MONDAY, Sept. 24, 2012 (HealthDay News) -- Many teen and young adult cancer survivors in the United States go without routine medical care because it's too expensive, a new study finds.
Medical care in the years after a cancer diagnosis is important for detecting any long-term health effects associated with cancer treatment, said Anne Kirchhoff, of the Huntsman Cancer Institute at the University of Utah in Salt Lake City, and her colleagues.
They looked at national survey responses from nearly 1,000 adults aged 20 to 39, who were diagnosed with cancer between the ages of 15 and 34. It had been at least five years since their diagnosis. The cancer survivors were compared with more than 67,000 young adults with no history of cancer.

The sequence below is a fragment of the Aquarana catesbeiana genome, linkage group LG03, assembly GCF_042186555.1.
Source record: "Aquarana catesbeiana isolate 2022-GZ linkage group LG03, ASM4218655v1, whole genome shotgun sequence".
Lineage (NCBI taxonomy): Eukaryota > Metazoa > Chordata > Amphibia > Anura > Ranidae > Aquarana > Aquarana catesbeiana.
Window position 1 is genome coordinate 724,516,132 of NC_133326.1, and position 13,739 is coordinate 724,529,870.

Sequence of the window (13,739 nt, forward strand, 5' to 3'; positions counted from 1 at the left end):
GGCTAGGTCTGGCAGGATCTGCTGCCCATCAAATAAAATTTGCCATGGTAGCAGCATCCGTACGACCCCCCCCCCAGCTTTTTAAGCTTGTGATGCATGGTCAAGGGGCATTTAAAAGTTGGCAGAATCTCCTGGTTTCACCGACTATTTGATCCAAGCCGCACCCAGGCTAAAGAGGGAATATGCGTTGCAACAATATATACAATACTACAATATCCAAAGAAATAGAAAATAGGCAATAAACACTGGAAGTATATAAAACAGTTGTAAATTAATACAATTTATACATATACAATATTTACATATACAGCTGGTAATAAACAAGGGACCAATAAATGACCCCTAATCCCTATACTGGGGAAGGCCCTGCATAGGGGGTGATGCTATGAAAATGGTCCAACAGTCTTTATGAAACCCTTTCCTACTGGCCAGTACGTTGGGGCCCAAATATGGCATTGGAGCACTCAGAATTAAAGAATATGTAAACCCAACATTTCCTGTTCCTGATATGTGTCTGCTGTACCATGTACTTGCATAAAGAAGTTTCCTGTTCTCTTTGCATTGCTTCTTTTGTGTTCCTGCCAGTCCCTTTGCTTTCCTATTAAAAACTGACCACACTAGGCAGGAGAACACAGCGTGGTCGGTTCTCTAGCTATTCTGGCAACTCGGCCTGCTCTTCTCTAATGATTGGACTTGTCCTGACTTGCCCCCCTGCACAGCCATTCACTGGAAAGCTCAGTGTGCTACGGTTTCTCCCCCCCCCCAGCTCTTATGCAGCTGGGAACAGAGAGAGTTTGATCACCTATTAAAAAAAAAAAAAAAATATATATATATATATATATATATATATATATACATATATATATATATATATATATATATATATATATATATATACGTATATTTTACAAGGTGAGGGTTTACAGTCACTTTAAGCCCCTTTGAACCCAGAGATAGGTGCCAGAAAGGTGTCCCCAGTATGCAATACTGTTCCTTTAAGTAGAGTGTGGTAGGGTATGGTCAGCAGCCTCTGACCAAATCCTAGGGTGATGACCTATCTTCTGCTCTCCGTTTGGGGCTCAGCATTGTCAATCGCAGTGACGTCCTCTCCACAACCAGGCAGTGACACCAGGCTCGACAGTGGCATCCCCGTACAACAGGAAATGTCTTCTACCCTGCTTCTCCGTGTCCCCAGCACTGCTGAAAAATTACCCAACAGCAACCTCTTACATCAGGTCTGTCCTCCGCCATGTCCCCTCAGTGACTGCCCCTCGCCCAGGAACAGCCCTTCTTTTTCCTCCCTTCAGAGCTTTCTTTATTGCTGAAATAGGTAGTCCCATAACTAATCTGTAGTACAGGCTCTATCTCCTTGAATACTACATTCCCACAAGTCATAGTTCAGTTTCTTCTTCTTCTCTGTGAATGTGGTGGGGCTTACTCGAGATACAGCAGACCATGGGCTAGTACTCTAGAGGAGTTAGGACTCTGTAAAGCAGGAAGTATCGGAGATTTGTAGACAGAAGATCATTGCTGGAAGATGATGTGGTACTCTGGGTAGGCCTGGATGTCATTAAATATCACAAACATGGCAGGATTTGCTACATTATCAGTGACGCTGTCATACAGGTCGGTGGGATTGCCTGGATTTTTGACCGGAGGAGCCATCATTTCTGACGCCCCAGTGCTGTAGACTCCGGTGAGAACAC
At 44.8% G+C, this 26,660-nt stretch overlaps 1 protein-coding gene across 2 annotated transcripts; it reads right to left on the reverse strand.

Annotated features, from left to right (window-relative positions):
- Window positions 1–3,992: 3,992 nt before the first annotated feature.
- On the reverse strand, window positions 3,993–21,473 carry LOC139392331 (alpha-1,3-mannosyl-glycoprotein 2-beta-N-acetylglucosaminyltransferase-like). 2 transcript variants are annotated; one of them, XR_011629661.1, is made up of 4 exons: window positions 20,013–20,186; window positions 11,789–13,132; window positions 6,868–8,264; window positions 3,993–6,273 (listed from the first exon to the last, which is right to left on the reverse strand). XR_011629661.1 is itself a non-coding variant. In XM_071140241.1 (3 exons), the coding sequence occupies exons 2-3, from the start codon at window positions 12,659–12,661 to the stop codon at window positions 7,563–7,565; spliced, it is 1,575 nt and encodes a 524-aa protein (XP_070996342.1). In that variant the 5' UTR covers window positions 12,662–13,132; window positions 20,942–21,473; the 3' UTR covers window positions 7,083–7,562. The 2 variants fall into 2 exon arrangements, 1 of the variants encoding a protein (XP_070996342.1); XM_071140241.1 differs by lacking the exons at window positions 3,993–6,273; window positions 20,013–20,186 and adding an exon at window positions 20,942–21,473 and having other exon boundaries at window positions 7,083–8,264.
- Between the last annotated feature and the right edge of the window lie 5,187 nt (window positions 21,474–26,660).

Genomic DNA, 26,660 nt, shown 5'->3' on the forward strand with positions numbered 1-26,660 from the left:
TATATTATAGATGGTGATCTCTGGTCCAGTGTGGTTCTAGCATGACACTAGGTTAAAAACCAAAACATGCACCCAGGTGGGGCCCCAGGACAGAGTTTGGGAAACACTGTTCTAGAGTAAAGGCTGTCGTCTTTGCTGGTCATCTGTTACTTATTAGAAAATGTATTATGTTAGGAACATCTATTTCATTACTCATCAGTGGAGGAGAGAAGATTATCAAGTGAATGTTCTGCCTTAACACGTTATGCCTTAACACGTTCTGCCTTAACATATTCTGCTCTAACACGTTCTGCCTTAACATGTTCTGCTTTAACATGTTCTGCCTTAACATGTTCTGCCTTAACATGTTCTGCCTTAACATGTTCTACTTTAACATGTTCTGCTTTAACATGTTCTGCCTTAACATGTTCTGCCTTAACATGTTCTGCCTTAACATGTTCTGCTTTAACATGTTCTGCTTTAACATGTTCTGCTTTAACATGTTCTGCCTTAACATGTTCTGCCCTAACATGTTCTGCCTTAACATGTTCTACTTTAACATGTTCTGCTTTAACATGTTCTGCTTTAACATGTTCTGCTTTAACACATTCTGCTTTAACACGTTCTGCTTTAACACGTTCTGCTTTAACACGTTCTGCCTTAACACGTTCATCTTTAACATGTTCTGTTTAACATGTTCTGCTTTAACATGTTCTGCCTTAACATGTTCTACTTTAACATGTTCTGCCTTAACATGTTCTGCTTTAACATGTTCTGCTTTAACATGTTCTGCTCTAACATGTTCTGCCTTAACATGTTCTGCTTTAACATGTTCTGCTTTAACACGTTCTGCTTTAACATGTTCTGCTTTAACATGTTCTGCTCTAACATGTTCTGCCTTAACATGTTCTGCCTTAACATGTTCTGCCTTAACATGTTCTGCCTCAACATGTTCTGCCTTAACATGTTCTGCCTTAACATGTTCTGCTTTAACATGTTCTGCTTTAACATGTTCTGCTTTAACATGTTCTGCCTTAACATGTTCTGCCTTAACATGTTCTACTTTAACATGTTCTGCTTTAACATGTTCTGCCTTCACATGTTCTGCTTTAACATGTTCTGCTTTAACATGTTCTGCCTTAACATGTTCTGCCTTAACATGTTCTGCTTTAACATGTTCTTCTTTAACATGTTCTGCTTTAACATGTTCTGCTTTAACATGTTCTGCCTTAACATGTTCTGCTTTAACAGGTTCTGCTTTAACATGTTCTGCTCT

The cancer survivors and those without cancer had similar rates of uninsurance (21 percent and 23 percent, respectively), but cancer survivors were 67 percent more likely to forgo routine medical care in the previous year because of costs.
Medical care cost barriers were especially high for cancer survivors aged 20 to 29 (44 percent vs. 16 percent of the control group), female cancer survivors (35 percent vs. 18 percent) and survivors who reported poorer health.
The study was published online Sept. 24 in the journal Cancer.
"The Affordable Care Act is an important step to ensuring that adolescent and young adult cancer survivors have health insurance coverage and improving their health care access," Kirchhoff said in a journal news release. "However, they need to be educated about the importance of regular health care to monitor for late effects."
"Furthermore, even the insured survivors in our study reported unmet health care needs due to cost barriers, suggesting that adolescent and young adult cancer survivors need resource supports beyond health insurance," she added.
The U.S. Centers for Disease Control and Prevention has more about cancer survivorship.